I have 3 versions of this album (and a spare original somewhere at home). I do prefer the original version though and don't care much for the remixed drums on the latter versions (were they really so bad to begin with?).
Favourite tracks would have to be '4th World', 'Waiting for Godot', 'Miles Remains', 'Next to me', quite a few actually, but I do like this album and seeing Harper play at this time was a 'highly charged' event. Nick played frequently too. I have some very clear memories of this period, amazing moments, amazing gigs.
Alan Jones? Are you the Alan Jones, writer, of Get Ready To Rock by any chance?
Death or Glory? Review
I wrote a review for Hors d'Oeuvres at the time it came out:
'Miles Remains' is still a favourite of mine; 'Summer Day' recalls those dark days of Roy's despair.
During that eight-year period from '92 to 2000 – during which we got to know Roy at the Brighton gigs – he sank to a terrible low at the start (at the time of 'Death or Glory') but with Nick's support, the lung op' and then the love of the incomparably wonderful Tracy, by the time we put on our last gig together in Lewes his life had turned right round and it was a joy to see.
Ah, I thought I reviewed it for the HOH:
Disclaimer: I've only heard the new version, my bad!
I go back and forth between this and Stormcock for my fave Roy album...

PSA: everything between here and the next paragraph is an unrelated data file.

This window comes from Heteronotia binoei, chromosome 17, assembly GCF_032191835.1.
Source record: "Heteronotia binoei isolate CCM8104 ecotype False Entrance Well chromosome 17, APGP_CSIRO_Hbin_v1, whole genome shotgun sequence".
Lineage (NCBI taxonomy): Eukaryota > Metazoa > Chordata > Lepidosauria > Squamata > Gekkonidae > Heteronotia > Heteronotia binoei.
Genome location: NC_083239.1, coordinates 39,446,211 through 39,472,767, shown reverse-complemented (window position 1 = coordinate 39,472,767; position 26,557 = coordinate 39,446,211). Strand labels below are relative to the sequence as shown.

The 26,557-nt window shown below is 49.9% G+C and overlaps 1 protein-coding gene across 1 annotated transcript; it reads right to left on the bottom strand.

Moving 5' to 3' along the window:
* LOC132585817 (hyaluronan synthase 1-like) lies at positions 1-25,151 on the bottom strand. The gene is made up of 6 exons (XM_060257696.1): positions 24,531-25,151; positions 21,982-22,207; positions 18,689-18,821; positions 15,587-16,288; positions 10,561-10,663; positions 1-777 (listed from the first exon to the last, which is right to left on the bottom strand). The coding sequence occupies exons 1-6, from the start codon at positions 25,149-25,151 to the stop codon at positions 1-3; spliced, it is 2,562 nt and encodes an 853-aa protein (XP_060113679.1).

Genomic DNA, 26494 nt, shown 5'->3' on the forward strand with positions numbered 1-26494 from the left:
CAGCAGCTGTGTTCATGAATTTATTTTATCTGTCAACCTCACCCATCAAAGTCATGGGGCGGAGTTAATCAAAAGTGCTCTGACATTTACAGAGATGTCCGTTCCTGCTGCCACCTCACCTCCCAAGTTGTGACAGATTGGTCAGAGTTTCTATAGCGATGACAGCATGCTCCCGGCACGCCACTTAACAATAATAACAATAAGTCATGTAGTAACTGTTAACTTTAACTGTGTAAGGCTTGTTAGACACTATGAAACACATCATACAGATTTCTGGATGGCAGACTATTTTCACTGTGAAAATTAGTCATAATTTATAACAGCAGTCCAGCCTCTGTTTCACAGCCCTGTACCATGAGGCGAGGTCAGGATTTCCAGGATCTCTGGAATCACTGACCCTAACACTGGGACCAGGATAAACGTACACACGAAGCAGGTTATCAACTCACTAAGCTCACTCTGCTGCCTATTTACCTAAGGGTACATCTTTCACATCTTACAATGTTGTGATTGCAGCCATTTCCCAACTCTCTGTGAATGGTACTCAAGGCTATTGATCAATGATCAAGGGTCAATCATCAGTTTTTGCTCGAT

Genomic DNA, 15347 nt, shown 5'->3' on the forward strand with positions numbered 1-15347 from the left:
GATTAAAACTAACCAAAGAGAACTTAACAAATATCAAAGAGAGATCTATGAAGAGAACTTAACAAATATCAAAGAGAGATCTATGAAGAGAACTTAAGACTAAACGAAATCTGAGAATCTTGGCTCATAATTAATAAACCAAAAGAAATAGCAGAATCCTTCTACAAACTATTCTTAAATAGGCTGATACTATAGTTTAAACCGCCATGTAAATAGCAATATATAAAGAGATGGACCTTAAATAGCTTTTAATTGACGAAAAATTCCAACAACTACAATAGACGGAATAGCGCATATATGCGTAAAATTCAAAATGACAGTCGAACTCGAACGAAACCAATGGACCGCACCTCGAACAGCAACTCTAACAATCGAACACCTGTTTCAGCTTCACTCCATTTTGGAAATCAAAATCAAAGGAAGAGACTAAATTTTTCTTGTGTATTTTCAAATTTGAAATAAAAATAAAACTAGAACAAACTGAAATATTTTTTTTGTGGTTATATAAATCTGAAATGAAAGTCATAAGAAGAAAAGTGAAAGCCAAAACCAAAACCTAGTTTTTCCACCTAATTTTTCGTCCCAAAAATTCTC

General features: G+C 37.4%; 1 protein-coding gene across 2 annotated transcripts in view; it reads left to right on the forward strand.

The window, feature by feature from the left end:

So should i get a copy of this? I eventually got baroque and i'm enjoying it.
I don't like Baroque! Only one really I am not keen on. I think you should get Archives From The Flashes of Oblivion because it's a good taster - and it includes a nice picture of Nick and Edward the cat - ahhhh! - and HQ.
Flat Baroque and Berserk is up there in the top 5 RH albums for me! It just goes to show how everyone is different when it comes to music.
If you're still discovering RH, I wouldn't go for Death or Glory just yet. Flashes is a very good recommendation for live Roy from his "classic" 70s era. If you want a different more modern take on the live stuff, with plenty of guitar from Nick too, try "Unhinged".
Is that the bootleg version?
Heehee! That was two gaffes yesterday!
i take it the original version is the one with the nudie picture on the front and the latest is the one with the flower? i have the one with the skull and crossbones. the notes say he planned to rerecord the drums on the fourth world - did he?
its one of my favorite RH albums although its quite patchy - i really dislike the methane zone and cardboard city, not mad about Next to Me either and one or two others. i like the ragged sound quality too, not too polished. favorites would be Waiting for Godot, Miles Remains, Tallest Tree, The Fourth World, On Summer day. RH albums have become very scarce since this one!